Dr. Mark Akenside

Robert Alves, in Sketches of a History of Literature (1794) 252.

As for Akenside, his Odes alone mark him a distinguished poet; their subject being sometime descriptive, sometimes moral and patriotic, and breathing, on all occasions, a spirit of liberty characteristic of the poet and the freeborn man.

He seems to have drunk deeply of Graecian literature, and to have formed both his religion and philosophy upon the principles of Plato. His Ode on leaving Holland, and that on Lyric poetry, are among the best of his pieces in the lyric style.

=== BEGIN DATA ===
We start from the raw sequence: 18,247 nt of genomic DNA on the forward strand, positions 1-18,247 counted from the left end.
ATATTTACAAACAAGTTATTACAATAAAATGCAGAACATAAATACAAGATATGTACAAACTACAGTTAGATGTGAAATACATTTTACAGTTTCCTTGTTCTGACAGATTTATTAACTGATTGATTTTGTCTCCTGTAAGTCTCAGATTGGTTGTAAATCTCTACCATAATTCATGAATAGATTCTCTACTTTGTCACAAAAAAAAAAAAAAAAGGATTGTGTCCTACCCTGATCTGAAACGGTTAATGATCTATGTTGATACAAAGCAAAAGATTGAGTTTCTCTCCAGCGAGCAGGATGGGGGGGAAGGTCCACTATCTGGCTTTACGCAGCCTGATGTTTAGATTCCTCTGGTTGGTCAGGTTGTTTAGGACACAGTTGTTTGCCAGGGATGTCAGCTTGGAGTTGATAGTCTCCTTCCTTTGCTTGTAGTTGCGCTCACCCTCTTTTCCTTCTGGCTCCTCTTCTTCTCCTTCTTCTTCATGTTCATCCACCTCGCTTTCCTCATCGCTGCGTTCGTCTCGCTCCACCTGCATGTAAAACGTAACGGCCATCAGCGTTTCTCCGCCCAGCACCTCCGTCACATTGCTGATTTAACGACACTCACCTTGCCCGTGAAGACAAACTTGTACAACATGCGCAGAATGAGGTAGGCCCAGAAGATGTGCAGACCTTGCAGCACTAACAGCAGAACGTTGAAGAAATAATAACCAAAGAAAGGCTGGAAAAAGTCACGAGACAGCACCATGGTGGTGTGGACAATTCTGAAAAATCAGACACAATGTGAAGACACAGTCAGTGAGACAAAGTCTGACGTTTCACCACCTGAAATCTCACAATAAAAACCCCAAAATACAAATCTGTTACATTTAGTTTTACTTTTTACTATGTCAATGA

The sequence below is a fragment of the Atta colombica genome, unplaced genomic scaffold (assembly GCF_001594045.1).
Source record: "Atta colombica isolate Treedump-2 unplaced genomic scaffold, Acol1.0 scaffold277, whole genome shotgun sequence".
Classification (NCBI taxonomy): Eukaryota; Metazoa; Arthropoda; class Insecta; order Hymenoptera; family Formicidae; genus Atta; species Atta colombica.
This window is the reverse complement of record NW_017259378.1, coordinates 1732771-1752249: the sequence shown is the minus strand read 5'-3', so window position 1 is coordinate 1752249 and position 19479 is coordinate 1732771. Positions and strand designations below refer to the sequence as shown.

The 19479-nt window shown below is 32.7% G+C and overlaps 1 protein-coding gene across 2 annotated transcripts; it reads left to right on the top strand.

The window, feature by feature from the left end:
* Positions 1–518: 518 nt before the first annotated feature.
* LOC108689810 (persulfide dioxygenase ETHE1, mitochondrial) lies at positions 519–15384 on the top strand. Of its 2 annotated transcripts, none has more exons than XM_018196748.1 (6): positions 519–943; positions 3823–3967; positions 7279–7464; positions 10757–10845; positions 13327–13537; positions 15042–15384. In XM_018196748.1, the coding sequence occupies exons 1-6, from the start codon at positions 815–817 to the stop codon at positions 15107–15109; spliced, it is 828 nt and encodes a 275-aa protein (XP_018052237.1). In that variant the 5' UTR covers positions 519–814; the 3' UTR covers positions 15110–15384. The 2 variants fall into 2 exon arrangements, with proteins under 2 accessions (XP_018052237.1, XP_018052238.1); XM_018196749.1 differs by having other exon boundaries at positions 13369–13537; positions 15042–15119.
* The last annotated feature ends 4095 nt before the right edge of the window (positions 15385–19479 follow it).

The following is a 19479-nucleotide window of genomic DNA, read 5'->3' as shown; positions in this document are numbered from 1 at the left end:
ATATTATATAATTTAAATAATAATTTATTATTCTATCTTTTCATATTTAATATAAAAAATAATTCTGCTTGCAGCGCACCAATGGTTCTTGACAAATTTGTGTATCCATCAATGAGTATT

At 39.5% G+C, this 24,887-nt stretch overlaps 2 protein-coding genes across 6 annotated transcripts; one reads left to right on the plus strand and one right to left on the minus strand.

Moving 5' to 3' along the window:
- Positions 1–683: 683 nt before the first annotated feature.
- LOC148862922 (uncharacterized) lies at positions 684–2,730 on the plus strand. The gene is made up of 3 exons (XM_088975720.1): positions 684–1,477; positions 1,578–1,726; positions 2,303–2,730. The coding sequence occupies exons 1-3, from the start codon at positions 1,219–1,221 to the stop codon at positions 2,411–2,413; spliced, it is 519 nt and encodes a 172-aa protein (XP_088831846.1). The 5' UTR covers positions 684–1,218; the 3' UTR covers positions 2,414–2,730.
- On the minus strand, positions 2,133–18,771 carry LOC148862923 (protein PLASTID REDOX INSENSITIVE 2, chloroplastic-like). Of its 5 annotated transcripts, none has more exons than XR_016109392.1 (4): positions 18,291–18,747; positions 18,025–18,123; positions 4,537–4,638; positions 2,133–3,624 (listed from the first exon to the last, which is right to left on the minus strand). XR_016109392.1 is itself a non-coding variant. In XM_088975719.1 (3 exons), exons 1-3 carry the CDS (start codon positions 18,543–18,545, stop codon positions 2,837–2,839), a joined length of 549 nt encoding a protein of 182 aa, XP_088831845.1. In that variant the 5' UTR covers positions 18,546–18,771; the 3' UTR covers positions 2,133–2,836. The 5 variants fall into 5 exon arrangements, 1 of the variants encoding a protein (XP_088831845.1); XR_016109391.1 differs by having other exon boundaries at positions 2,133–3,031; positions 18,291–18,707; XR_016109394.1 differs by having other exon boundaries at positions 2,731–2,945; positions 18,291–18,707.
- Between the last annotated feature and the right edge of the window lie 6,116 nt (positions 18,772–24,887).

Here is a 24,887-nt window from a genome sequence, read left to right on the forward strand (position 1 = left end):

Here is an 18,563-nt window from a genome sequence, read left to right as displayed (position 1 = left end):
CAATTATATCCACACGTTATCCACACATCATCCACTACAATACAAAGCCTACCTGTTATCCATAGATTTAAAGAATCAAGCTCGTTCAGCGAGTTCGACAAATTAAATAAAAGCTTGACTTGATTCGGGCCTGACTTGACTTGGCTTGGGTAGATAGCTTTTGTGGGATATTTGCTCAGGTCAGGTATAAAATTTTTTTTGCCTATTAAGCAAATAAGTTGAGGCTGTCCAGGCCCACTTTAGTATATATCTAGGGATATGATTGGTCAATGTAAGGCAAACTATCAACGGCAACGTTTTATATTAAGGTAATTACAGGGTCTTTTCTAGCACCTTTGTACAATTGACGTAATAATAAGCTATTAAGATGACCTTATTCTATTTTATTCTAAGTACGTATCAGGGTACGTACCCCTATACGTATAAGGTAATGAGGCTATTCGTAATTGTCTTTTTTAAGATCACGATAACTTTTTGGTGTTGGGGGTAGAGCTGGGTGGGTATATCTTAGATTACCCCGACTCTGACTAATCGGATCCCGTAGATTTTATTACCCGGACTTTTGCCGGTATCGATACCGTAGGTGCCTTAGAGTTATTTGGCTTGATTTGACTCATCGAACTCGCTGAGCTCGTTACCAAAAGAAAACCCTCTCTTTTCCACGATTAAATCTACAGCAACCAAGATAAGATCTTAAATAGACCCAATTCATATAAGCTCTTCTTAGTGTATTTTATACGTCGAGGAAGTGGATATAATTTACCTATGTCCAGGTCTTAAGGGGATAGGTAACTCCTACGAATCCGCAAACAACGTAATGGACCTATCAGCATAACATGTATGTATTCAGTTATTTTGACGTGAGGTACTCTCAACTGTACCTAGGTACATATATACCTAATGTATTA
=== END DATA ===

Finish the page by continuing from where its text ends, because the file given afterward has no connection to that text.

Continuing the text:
As to his much celebrated poem on the Pleasures of the Imagination, it may be observed, that though it is admirably descriptive in many places, and beautifully illustrative of the philosophy which it teaches in general; yet that, as a poem, its plan is somewhat incorrect and defective, and the meaning and main design often buried and lost under a multiplicity of words, and a consonance of agreeable sounds, either of no significancy at all, or only expressive of ideas often repeated before, though in different words.